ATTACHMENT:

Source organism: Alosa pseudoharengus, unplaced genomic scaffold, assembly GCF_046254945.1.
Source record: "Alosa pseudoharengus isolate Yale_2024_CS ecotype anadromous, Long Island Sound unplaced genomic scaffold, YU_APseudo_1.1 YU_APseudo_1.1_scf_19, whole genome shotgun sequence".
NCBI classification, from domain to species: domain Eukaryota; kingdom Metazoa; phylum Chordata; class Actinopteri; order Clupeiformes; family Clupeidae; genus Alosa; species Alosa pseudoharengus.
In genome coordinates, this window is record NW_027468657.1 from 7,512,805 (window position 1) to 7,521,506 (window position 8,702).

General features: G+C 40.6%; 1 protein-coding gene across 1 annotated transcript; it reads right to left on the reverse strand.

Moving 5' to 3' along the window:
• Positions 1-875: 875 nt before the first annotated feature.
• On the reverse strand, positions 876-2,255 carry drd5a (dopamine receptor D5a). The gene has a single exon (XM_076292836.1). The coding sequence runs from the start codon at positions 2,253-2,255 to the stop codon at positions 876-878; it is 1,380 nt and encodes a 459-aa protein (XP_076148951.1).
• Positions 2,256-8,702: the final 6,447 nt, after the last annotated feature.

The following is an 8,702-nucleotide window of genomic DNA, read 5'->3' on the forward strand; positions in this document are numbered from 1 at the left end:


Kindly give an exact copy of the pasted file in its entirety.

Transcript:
Source organism: Alosa pseudoharengus, unplaced genomic scaffold, assembly GCF_046254945.1.
Source record: "Alosa pseudoharengus isolate Yale_2024_CS ecotype anadromous, Long Island Sound unplaced genomic scaffold, YU_APseudo_1.1 YU_APseudo_1.1_scf_19, whole genome shotgun sequence".
NCBI classification, from domain to species: domain Eukaryota; kingdom Metazoa; phylum Chordata; class Actinopteri; order Clupeiformes; family Clupeidae; genus Alosa; species Alosa pseudoharengus.
In genome coordinates, this window is record NW_027468657.1 from 7,512,805 (window position 1) to 7,521,506 (window position 8,702).

General features: G+C 40.6%; 1 protein-coding gene across 1 annotated transcript; it reads right to left on the reverse strand.

Moving 5' to 3' along the window:
• Positions 1-875: 875 nt before the first annotated feature.
• On the reverse strand, positions 876-2,255 carry drd5a (dopamine receptor D5a). The gene has a single exon (XM_076292836.1). The coding sequence runs from the start codon at positions 2,253-2,255 to the stop codon at positions 876-878; it is 1,380 nt and encodes a 459-aa protein (XP_076148951.1).
• Positions 2,256-8,702: the final 6,447 nt, after the last annotated feature.

The following is an 8,702-nucleotide window of genomic DNA, read 5'->3' on the forward strand; positions in this document are numbered from 1 at the left end: